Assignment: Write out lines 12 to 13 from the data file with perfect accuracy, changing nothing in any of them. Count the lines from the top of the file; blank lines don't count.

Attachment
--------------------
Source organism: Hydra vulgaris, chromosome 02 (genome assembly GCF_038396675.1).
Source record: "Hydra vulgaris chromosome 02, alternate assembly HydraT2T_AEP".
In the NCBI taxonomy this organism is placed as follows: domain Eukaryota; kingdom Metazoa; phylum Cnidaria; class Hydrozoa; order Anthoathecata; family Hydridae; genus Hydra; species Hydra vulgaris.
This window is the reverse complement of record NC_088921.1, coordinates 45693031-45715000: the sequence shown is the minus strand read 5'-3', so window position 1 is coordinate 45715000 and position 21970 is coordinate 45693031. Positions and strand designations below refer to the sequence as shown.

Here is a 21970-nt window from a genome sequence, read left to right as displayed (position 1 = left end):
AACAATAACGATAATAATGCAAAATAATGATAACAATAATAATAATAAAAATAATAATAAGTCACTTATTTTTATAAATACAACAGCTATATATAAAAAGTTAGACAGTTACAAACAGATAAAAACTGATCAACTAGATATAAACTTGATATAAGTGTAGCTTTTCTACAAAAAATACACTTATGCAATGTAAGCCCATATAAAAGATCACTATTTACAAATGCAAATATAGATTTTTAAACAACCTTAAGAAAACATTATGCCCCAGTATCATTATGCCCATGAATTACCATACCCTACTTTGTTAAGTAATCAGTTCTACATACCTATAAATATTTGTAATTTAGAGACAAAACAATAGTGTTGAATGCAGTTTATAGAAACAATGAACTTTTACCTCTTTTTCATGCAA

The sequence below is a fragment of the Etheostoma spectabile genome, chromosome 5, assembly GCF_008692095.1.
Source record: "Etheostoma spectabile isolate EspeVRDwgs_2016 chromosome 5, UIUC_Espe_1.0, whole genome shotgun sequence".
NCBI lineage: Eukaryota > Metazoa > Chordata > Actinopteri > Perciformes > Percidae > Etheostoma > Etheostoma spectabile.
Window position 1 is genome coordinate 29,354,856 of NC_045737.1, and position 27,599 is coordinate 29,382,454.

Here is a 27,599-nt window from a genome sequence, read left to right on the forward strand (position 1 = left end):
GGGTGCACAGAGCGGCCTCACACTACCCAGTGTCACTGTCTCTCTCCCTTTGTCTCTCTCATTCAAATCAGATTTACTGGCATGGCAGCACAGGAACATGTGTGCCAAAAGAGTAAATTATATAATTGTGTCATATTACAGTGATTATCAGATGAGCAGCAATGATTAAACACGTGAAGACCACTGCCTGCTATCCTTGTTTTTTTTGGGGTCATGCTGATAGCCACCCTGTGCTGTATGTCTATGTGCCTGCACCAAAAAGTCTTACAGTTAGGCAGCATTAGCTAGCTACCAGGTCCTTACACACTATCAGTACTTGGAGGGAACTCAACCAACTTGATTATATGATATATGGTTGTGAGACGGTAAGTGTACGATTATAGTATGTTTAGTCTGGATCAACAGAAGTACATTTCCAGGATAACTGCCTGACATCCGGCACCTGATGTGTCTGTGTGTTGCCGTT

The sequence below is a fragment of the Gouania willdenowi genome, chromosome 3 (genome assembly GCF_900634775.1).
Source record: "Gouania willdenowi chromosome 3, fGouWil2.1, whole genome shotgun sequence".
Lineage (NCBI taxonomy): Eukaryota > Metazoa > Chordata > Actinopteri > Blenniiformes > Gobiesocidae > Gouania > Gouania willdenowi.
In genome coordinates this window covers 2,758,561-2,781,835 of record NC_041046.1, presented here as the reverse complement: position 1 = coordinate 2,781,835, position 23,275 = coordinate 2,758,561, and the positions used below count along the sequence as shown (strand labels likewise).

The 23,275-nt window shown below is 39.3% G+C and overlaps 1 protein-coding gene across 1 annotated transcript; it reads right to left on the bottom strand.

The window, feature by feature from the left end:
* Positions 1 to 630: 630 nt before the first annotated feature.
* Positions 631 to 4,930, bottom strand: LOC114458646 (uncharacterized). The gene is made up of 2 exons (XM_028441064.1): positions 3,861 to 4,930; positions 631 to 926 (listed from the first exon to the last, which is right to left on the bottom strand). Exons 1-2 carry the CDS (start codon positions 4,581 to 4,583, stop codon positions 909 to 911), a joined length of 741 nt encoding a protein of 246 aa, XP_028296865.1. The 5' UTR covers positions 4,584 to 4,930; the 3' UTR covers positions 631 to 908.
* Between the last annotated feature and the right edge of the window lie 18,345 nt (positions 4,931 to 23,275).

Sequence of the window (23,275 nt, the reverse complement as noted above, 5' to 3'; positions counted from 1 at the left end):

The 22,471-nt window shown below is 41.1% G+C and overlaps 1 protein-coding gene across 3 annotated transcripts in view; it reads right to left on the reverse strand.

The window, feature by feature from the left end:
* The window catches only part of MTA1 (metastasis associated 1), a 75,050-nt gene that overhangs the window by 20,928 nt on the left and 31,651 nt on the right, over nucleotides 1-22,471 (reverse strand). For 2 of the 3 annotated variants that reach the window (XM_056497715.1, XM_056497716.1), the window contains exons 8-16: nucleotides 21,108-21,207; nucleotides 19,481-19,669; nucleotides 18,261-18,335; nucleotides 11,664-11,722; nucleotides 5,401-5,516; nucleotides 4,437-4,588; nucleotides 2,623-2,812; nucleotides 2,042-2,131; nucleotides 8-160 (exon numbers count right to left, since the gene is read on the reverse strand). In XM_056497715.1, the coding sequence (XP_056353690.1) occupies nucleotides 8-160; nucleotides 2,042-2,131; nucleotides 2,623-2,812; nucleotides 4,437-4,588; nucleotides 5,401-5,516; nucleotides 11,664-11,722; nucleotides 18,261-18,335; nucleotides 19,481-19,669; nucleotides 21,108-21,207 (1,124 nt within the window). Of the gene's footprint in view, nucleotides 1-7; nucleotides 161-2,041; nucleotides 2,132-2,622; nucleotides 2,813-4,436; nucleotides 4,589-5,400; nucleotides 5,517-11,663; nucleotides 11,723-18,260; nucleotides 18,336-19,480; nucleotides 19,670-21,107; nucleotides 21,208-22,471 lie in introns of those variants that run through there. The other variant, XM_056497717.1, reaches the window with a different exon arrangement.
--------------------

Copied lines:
GGGTGCACAGAGCGGCCTCACACTACCCAGTGTCACTGTCTCTCTCCCTTTGTCTCTCTCATTCAAATCAGATTTACTGGCATGGCAGCACAGGAACATGTGTGCCAAAAGAGTAAATTATATAATTGTGTCATATTACAGTGATTATCAGATGAGCAGCAATGATTAAACACGTGAAGACCACTGCCTGCTATCCTTGTTTTTTTTGGGGTCATGCTGATAGCCACCCTGTGCTGTATGTCTATGTGCCTGCACCAAAAAGTCTTACAGTTAGGCAGCATTAGCTAGCTACCAGGTCCTTACACACTATCAGTACTTGGAGGGAACTCAACCAACTTGATTATATGATATATGGTTGTGAGACGGTAAGTGTACGATTATAGTATGTTTAGTCTGGATCAACAGAAGTACATTTCCAGGATAACTGCCTGACATCCGGCACCTGATGTGTCTGTGTGTTGCCGTT

The sequence below is a fragment of the Gouania willdenowi genome, chromosome 3 (genome assembly GCF_900634775.1).